many happy returns
Happy birthday, dear smartphone, happy birthday to you. As it is with all things that become ubiquitous and part of society’s seamless fabric it’s hard to envisage life without them. And so it is with the smartphone: can anyone remember life without it? Consequently, it may come as a surprise that it’s only ten years old. Yep, the smartphone isn’t even yet a stroppy teenager as it’s only been a decade since Steve Jobs unveiled the communications game-changer to the delight of his adoring minions.
Apple’s launch of the iPhone sparked one of the largest technological booms, and social movements, the world has ever witnessed. Social networking, social media, entertainment & news consumption on the hoof, music streaming and interactive gaming are now the norm when once they were unheard off and had yet to be conceived. Multibillion-dollar companies to drive these advances, Uber, Airbnb and Instagram, have come from nowhere to dominate the commercial landscape, with Apple usurping ExxonMobil to assume the mantle of the world’s largest company. However, since this 2011 milestone, all has not been rosy in the mobile garden and each consecutive year has seen smartphone sales fall.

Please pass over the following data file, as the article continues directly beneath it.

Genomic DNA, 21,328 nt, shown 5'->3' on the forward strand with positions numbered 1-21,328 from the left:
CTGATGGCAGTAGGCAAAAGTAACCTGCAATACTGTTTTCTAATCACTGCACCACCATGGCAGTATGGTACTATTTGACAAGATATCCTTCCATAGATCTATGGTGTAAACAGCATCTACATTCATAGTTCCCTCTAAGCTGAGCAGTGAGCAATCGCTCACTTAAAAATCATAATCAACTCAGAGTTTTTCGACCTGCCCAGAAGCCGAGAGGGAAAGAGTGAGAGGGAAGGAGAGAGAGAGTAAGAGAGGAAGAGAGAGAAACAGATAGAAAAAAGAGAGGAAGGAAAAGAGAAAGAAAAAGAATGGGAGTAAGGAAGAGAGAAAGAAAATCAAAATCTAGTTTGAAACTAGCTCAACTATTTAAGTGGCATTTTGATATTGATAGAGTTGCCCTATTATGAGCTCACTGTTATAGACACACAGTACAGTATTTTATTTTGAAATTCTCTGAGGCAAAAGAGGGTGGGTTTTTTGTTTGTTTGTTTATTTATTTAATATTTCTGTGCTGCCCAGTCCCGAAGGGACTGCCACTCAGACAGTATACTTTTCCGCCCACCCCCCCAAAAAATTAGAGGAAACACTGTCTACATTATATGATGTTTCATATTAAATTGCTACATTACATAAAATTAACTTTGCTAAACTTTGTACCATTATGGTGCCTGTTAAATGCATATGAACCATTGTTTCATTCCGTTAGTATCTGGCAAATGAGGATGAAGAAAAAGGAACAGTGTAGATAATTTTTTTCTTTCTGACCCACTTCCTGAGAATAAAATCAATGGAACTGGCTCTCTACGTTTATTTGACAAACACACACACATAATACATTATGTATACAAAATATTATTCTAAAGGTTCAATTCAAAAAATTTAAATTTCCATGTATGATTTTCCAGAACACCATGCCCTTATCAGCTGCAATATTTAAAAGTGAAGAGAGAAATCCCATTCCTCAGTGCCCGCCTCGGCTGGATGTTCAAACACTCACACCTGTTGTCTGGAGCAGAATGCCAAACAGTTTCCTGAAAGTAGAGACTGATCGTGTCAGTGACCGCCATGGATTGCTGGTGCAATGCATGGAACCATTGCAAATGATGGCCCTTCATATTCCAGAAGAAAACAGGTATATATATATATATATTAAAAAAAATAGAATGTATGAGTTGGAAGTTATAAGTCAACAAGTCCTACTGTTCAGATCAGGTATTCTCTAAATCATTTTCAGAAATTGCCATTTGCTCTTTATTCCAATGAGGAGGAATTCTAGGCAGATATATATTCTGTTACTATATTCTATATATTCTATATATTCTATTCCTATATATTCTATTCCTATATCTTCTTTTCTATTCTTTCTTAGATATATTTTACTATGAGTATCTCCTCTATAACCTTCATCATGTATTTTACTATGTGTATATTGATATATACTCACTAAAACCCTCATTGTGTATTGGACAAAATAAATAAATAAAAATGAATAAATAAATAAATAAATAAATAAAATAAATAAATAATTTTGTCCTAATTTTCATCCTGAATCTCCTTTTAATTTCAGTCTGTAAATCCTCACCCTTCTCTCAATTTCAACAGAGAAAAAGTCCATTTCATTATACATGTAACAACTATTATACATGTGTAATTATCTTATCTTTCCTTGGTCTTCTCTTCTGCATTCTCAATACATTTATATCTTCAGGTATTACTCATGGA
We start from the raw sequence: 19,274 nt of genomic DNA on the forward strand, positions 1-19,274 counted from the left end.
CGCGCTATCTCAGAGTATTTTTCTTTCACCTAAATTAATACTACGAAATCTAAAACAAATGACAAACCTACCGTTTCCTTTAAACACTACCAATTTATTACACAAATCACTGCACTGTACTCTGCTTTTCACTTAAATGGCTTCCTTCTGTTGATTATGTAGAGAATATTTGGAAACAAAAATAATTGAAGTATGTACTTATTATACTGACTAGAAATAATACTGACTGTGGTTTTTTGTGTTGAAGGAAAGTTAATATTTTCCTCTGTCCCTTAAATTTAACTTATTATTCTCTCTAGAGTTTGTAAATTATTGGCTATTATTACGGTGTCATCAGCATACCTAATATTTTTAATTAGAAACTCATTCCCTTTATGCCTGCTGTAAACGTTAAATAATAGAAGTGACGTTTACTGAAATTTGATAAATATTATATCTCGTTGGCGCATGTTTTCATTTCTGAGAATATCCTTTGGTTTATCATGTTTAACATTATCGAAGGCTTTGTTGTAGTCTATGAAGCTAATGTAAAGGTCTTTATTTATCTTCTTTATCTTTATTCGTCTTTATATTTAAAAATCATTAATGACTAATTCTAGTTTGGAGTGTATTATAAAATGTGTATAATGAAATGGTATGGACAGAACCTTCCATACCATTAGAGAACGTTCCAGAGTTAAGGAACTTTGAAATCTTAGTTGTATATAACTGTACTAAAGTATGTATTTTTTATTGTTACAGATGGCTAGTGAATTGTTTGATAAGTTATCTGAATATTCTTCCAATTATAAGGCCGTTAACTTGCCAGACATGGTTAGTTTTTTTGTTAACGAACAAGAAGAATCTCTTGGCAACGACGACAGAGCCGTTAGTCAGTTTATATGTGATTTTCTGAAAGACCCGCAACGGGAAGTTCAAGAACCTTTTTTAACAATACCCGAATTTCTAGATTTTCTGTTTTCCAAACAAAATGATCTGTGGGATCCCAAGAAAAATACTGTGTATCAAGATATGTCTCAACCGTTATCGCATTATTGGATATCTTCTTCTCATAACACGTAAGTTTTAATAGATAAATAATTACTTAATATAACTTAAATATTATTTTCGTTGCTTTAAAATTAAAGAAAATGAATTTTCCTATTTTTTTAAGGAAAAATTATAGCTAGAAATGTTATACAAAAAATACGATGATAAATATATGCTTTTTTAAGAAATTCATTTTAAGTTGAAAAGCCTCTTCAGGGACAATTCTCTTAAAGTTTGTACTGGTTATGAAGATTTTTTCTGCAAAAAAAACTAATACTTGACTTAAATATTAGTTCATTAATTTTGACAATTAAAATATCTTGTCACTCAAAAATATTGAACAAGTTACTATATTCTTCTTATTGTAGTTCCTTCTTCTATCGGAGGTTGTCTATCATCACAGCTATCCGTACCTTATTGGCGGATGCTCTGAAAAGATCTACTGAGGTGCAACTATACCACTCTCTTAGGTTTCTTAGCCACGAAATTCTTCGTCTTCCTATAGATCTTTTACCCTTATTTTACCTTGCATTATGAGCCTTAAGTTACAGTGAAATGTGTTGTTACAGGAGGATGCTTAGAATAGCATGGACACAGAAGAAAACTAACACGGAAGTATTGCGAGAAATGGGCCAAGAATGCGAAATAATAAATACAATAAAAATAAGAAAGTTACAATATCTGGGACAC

Fully appreciating that change is the new static, these nervous and insecure behemoths now seek to extend their tentacles into all things societal: The Internet of Things still has to make itself felt commercially; driverless cars, commercial drones and the promise of wearable tech have yet to deliver beyond the geek. In the most anticipated flotation of the year, mega-unicorn Snapchat are likely to IPO with an expected $25bn valuation. No, really, $25bn for what is, essentially, a photo app with a belief that we’ll wear the imminent Snapchat Spectacles which can automatically post your pics & vids to your social feeds. Yes, the App store is coming good for Apple and is now contributing 40% of its revenue but nothing appears as Tsunami-like as that birth just a few years ago. And with the increased threat of hacking and covert surveillance via our massive digital footprint maybe it’s time to reassess out relationship with mobile tech.